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Drug Saf. 2015 Feb;38(2):189-96. doi: 10.1007/s40264-014-0256-6.

Effect of an educational intervention to improve adverse drug reaction reporting in physicians: a cluster randomized controlled trial.

Author information

1
Dto. de Medicina Preventiva y Salud Pública, Facultad de Medicina, University of Santiago de Compostela, c/San Francisco s/n, 15786, Santiago de Compostela (A Coruña), Spain.

Abstract

BACKGROUND:

The yellow-card scheme continues to be one of the principal methods for signal generation in pharmacovigilance. Nevertheless, under-reporting, one of its disadvantages, delays alert signals and has a negative influence on public health. Educational interventions in pharmacovigilance may have a positive impact on the spontaneous reporting of adverse drug reactions (ADRs).

OBJECTIVES:

To assess the duration of the effect and effectiveness of an educational intervention in pharmacovigilance designed to improve ADR reporting in a robust pharmacovigilance system.

METHODS:

A spatial, cluster randomized controlled trial was conducted covering all National Health System physicians in the northwest of Spain and targeting those who were actively engaged in clinical practice (n = 7,498). Of these, 2,120 were assigned in three spatial clusters to the intervention group (six hospitals and 138 primary care centers) and 3,614 in four clusters to the control group (seven hospitals and 267 primary care centers). The educational intervention consisted of two complementary approaches--one active (group sessions), the other passive (educational material, reporting form)-implemented from November 2007 to December 2008, with a follow-up period of 8 months.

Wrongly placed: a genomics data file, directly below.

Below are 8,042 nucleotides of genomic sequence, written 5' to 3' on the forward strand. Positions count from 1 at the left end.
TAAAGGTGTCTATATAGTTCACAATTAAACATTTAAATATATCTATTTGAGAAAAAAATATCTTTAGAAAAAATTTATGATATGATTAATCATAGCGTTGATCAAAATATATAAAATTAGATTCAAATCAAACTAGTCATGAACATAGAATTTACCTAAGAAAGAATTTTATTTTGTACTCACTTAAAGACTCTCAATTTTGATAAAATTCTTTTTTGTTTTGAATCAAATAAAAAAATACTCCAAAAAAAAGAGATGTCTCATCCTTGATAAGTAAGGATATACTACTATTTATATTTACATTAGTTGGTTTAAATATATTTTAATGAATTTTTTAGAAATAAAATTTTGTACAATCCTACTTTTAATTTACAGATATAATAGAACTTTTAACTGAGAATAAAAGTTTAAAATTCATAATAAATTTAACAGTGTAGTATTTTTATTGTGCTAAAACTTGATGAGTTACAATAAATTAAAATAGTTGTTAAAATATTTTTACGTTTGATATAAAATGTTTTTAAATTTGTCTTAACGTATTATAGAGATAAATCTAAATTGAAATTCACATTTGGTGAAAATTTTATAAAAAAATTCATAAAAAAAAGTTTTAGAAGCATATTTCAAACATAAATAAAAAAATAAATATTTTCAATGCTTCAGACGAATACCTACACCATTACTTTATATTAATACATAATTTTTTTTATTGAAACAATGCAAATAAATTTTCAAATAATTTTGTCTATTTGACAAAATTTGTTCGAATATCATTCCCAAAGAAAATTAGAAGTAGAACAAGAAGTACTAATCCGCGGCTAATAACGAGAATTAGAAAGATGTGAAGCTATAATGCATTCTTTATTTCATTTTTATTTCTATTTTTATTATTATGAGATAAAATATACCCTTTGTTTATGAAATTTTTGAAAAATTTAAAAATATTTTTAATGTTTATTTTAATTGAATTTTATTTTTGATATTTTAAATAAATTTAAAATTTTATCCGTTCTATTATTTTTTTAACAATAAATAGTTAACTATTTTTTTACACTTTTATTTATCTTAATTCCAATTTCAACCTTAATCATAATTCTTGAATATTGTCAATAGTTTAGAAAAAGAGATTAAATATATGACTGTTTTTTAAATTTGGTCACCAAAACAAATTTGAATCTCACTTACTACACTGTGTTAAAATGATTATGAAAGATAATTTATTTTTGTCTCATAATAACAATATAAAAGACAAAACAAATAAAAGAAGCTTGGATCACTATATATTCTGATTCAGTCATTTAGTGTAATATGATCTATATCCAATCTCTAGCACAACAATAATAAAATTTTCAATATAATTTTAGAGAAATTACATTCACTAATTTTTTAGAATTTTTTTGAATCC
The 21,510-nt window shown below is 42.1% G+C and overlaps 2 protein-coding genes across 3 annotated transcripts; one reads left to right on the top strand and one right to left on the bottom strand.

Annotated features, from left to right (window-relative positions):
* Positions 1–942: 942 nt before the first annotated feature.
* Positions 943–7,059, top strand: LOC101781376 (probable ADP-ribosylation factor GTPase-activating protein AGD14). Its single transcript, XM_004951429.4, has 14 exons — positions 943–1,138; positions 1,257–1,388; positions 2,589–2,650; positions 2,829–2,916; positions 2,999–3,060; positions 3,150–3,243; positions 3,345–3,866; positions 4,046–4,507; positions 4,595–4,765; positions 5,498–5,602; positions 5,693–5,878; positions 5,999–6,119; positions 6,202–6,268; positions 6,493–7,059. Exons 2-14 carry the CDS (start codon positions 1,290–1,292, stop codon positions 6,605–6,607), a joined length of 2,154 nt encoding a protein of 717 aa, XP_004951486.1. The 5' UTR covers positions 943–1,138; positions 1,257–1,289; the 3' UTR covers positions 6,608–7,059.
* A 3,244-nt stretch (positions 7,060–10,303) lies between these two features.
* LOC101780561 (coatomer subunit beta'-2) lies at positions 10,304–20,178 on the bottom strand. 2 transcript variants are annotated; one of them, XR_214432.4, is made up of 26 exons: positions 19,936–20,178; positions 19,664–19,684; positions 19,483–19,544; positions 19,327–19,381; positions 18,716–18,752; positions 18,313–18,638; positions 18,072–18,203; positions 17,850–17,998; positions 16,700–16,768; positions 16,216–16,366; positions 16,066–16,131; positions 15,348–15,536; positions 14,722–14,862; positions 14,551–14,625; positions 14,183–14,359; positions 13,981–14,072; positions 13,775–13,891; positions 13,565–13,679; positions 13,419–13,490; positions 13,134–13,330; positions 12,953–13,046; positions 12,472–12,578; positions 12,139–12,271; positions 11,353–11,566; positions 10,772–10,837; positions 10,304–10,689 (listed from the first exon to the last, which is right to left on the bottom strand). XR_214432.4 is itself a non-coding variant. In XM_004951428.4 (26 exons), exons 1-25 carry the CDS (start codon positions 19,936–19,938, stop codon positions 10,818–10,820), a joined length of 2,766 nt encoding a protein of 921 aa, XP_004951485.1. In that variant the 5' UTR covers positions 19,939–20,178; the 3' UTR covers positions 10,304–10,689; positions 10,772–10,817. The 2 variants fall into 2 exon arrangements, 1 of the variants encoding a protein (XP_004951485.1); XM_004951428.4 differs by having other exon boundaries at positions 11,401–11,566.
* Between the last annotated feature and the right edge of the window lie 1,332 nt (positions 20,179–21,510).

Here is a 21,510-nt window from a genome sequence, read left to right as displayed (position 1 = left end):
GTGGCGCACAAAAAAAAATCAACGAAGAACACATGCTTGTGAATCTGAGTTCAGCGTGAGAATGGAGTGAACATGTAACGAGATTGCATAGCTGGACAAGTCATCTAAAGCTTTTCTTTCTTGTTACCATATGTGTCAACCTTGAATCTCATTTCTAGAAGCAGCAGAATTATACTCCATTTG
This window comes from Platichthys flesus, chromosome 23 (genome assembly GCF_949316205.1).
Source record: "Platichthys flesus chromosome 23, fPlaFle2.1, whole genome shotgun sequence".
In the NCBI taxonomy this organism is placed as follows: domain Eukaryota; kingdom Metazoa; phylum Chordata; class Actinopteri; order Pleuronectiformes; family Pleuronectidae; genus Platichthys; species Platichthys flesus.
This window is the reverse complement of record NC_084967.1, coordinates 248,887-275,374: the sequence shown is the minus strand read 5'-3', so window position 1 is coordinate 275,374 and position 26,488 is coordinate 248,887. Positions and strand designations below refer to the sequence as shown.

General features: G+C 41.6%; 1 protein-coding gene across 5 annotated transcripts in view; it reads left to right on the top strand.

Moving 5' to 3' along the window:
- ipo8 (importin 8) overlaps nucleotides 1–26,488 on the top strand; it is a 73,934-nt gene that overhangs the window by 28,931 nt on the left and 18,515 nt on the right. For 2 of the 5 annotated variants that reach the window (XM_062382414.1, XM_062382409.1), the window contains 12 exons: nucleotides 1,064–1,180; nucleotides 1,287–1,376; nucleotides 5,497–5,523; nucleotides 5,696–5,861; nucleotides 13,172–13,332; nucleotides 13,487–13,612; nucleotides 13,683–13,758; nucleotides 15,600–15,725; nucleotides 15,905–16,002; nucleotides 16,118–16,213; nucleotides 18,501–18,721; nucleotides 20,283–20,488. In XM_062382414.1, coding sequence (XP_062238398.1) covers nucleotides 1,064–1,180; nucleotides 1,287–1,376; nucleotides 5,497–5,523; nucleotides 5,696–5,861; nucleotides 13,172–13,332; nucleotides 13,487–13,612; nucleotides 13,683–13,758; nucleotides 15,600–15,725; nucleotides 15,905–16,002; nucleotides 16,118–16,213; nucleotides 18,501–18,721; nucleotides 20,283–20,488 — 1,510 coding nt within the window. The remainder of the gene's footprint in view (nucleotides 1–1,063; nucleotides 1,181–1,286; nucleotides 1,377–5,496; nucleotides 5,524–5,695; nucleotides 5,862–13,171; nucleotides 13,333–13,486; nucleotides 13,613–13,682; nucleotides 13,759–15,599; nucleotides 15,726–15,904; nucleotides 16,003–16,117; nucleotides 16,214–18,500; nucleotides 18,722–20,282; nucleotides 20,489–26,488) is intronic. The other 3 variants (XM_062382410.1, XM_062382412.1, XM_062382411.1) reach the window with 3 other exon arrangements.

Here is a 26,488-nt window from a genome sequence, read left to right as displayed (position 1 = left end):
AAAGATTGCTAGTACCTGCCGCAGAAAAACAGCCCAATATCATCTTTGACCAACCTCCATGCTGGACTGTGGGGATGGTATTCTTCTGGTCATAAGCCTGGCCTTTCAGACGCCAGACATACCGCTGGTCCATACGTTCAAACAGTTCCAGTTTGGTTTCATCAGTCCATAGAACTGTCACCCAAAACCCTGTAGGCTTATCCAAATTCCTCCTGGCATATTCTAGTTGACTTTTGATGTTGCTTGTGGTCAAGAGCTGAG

RESULTS:

Intervention participation was 53.7 % in a hospital setting and 60.5 % in primary care settings. ADR reporting in the intervention group increased by 65.4 % (95 % confidence interval [CI]: 8.2-153.4) across the follow-up. The ADR reporting rate per 1,000 physicians/year in the intervention group rose from 28.1 to 39.6 following the intervention (51.7 and 27.4 in the first and second 4-month period, respectively). For the intervention group, relative risk (RR) was 2.31 (95 % CI: 1.46-3.68) and 1.04 (95 % CI: 0.61-1.77) in the first and second 4-month period, respectively adjusted to baseline values. There was an increase in unexpected ADR reporting (RR 2.06, 95 % CI 1.19-3.55).

CONCLUSIONS:

Pharmacovigilance educational interventions that have proved effective can be successfully applied in different geographical areas. A high baseline notification rate could account for the educational program having a moderate effect.

PMID:
25537234
DOI:
10.1007/s40264-014-0256-6
[Indexed for MEDLINE]

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